One particular clock that jumps off the album page stands shoulder high and is a breathtakingly patterned mini grandfather clock made in maple.  Wood, for the most part, is sourced locally from two suppliers, one on the Garden Route and another in the Amatola district being firm favourites.  Of all the available woods, Godfrey particularly enjoys working with yellowwood saying that it cuts nicely, trims well and is a medium to hard work allowing for a steady workflow.  Of course, it is also very easy on the eye!

Educated at Dale College in King William’s Town where he took both woodwork and art as subjects, Godfrey literally has wood and electricity running through his veins.  His father, brother and son are all electricians as is Godfrey while his uncle and grandfather were carpenters.  But there is more to this man than a singular hobby in an astoundingly neat workshop.  Godfrey served as a councillor in King William’s Town for 27 years, wearing the mayoral chains of office for three terms and later, taking a seat as an Alderman.  

For seventeen years, Godfrey served as the Director of the East London/King William’s Town Technical College.  He also held the Chair of the Border Blood Transfusion Service for 23 years and served as the national chair for six years. A founder member of the King William’s Town Lions Club, Godfrey has also been recognized by Rotary International having been awarded a Paul Harris Fellowship for his contribution to blood transfusion and education.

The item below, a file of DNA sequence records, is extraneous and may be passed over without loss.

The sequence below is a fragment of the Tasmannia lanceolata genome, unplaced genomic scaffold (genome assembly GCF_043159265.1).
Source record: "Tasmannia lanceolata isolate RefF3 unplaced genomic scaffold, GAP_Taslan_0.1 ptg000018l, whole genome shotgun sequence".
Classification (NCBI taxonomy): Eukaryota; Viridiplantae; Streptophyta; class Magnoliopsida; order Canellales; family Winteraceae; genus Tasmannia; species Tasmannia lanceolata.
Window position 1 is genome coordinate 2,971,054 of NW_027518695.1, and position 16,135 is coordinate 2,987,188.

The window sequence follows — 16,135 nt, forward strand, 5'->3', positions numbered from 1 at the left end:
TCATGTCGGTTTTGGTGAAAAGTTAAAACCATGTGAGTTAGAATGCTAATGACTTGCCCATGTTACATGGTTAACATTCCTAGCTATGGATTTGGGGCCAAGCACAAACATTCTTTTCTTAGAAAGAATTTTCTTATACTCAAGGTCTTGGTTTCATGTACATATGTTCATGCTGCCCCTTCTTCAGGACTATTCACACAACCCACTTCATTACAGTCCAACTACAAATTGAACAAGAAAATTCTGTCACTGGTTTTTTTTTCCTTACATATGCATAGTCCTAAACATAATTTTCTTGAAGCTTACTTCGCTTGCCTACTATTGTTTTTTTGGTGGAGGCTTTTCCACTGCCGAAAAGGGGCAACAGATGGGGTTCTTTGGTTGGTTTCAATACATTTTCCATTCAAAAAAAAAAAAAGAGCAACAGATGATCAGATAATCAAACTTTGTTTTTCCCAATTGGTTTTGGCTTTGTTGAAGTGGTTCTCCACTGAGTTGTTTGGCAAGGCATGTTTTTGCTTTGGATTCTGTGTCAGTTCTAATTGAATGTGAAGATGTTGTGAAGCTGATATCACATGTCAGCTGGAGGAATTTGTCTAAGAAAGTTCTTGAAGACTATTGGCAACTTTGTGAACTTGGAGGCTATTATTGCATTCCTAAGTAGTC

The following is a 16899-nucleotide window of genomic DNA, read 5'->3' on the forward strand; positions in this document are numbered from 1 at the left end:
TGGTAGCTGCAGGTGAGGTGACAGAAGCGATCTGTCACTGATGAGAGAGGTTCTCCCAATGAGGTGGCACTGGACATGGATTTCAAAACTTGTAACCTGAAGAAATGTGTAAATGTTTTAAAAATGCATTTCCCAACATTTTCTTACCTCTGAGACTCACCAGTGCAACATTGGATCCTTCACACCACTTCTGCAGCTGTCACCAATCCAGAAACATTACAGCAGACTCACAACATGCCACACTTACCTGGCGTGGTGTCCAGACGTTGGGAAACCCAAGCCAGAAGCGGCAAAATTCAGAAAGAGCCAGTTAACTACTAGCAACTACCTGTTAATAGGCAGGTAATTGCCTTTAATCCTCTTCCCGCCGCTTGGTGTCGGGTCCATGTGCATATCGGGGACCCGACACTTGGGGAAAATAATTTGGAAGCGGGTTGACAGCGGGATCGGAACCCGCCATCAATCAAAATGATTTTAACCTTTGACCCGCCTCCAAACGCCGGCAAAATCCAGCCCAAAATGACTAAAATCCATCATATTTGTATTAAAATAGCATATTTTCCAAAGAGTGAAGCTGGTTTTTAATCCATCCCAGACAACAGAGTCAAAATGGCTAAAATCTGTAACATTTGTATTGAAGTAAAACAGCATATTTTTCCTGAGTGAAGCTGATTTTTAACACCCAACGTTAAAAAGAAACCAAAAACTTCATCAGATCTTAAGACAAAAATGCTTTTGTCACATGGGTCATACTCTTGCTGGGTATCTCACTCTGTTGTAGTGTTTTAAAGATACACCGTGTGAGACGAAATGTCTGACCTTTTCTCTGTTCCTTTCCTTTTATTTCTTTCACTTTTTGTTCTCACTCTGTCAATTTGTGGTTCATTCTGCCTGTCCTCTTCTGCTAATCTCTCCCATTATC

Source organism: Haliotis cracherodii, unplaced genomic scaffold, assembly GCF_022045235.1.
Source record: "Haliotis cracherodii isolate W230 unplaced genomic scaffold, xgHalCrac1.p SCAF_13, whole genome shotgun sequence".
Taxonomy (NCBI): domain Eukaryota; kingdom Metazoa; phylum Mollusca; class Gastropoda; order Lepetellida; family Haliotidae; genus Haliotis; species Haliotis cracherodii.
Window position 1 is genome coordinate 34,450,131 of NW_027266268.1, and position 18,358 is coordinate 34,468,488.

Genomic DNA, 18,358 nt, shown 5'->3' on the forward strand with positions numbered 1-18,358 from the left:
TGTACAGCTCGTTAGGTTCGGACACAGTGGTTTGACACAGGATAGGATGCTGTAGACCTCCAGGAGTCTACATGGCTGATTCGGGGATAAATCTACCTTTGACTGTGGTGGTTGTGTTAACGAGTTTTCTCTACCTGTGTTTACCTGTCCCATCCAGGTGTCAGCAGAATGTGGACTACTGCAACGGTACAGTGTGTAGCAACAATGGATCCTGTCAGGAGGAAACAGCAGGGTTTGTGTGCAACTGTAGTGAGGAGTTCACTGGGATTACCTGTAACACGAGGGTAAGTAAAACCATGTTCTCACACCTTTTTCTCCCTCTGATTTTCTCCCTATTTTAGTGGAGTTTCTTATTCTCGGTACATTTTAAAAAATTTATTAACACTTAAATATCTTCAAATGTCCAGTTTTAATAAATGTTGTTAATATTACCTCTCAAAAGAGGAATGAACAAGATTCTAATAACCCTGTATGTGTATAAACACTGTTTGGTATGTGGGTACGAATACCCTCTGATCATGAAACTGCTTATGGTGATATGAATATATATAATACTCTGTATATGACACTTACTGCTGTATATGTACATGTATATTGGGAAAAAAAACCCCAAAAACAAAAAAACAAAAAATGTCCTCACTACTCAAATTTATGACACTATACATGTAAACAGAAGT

If anyone deserves to spend his time indulging in an all-consuming hobby that “takes nothing out of the grocery money” yet brings joy to so many people, especially to his loving wife, four proud children, nine doting grandchildren and four adoring great grandchildren, it is Settlers Park resident, artist, master craftsman and servant to the community, Godfrey Howes.